be an objective evaluation of this beyond the evaluation that we did.
"I do not feel that that was done, based on what I have read in the
GAO report that I have looked at and so forth. They definitely did not
objectively evaluate these studies, and I really think it should have
been thrown out from day one.
"We were looking at a lot of little details and easy parameters in
this study, when the foundation of the study, the diet and all of these
other things, were worthless. We were talking about the jockey when we
should have been talking about the horse, that he had weak legs. It is
built on a foundation of sand."
The FDA general counsel wrote a letter to Consumer Attorney, James Turner,
Esq. responding to Mr. Turner's concern about the quality and validity
of G.D. Searle's experiments. The FDA stated, "The Public Board of
Inquiry on aspartame should provide a vehicle for definitive resolution,
at least for those studies about which you are most concerned.
As will be discussed later, Dr. John Olney and James Turner, Esq. were
not allowed to have the quality and validity of the G.D. Searle studies
considered at the Public Board of Inquiry.
On December 13, 1978, UAREP submitted its results of their analysis of
12 of G.D. Searle's aspartame studies. UAREP stated in their report that
"no discrepancies in any of the sponsor's reports that were of sufficient
magnitude or nature that would compromise that data originally submitted."
(Farber 1989, page 33) Remember, the Director of UAREP pointed out in
an interview that their pathologists did not conduct a comprehensive review
of the studies, they only looked at the animal tissues.
As it turns out, UAREP pathologists who examined the test results were
discovered to have missed and withheld negative findings from the FDA.
In some cases, they completely missed cancerous brain tumors when analyzing
the slides. In addition, some of the slides that were to be examined by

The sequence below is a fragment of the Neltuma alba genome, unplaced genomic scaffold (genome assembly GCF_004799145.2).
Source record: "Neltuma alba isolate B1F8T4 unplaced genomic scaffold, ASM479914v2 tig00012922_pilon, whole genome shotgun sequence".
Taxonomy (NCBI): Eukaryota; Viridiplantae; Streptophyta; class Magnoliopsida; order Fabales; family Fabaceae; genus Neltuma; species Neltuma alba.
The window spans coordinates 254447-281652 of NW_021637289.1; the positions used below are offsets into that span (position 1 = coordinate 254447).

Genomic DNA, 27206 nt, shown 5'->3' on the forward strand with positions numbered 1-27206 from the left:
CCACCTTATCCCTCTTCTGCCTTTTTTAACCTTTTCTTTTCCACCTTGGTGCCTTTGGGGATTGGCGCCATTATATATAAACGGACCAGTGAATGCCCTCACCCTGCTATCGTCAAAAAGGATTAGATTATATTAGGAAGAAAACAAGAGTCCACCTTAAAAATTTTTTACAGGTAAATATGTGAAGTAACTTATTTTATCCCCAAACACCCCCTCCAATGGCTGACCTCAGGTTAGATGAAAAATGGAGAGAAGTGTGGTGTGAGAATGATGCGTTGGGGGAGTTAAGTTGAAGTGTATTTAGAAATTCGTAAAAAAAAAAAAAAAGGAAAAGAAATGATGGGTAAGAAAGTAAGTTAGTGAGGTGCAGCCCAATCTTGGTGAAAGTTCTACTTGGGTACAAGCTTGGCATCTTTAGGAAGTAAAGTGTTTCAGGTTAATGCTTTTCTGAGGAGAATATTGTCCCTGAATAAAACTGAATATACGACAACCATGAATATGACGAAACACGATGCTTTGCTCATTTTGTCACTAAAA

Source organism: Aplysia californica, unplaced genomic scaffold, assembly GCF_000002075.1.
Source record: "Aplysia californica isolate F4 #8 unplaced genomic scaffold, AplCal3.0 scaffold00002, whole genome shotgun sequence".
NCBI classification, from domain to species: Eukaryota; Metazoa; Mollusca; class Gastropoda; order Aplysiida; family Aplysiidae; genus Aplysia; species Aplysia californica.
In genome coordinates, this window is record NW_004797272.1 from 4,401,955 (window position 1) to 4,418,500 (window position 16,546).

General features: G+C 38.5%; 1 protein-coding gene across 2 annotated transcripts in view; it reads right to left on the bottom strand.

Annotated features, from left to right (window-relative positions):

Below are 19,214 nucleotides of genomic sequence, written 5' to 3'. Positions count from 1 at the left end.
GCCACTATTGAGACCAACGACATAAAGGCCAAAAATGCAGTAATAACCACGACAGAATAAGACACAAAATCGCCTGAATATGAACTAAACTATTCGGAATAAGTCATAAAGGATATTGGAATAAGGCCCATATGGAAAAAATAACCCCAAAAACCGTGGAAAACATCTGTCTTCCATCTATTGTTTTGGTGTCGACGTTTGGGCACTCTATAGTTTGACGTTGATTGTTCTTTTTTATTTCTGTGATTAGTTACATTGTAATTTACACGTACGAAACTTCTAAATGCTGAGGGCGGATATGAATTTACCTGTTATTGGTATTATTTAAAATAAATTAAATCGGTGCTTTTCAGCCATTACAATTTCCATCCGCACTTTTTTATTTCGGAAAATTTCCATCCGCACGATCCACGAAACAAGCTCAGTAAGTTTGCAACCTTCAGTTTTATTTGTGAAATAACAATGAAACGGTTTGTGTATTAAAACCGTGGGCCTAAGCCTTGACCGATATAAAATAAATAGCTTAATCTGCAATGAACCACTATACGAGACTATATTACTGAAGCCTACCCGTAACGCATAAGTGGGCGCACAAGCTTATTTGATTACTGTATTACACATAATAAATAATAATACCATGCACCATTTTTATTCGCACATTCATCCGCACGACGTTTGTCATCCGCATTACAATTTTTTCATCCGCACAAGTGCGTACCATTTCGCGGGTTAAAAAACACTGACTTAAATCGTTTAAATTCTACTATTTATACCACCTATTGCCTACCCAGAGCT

UAREP pathologists were missing even though they where supposed to have
been kept under "FDA seal." (Olney 1987, page 6-7)
FDA Toxicologist Adrian Gross stated that the UAREP review "may well
be interpreted as nothing short of a whitewash." (Farber 1989, page
114). Given that the UAREP review results was so biased in favor of G.D.
Searle, one wonders why the FDA would allow a company being investigated
for fraud to pay $500,000 and hire an outside entity to "validate"
Even though the UAREP report was biased, there were numerous instances
in that report which demonstrated that G.D. Searle had not submitted even
marginally accurate findings to the FDA of their pre-approval aspartame
tests. For example, in one study, twelve animals actually had cancerous
brain tumors, yet UAREP reported to the FDA that only three animals had
In March of 1979, the FDA somehow concluded that G.D. Searle's aspartame
studies could be accepted. They decide to convene the Public Board of
Inquiry (PBOI) which was agreed to by Dr. John Olney and Attorney James
Turner more than four years earlier (Federal Register 1979).
In April of 1979, the FDA outlined the specific questions which were to
be addressed by the PBOI. The FDA limited the scope of the PBOI to (Federal
* Whether the ingestion of aspartame either alone or together with glutamate
poses a risk of contributing to mental retardation, brain damage, or undesirable
effects on neuroendocrine regulatory systems.
* Whether the ingestion of aspartame may induce brain neoplasms (tumors)
in the rat.
* Based on answer to the above questions.
(i) Should aspartame be allowed for use in foods, or, instead should approval
of aspartame be withdrawn?
(ii) If aspartame is allowed for use in foods, i.e., if its approval is
not withdrawn, what conditions of use and labeling and label statements
should be required, if any?
Dr. John Olney, G.D. Searle, and the FDA's Bureau of Foods were allowed
to nominate scientists for the 3-person PBOI panel (Farber 1989, page
34, Federal Register 1981, page 38286).
It is important to note that the scope of the review was very limited
in light of all of the various adverse reactions reported to the FDA.
The PBOI also disallowed any discussion of the validity of the pre-approval
experiments because it accepted the word of certain FDA officials that
these experiments had been "validated." Finally, the PBOI was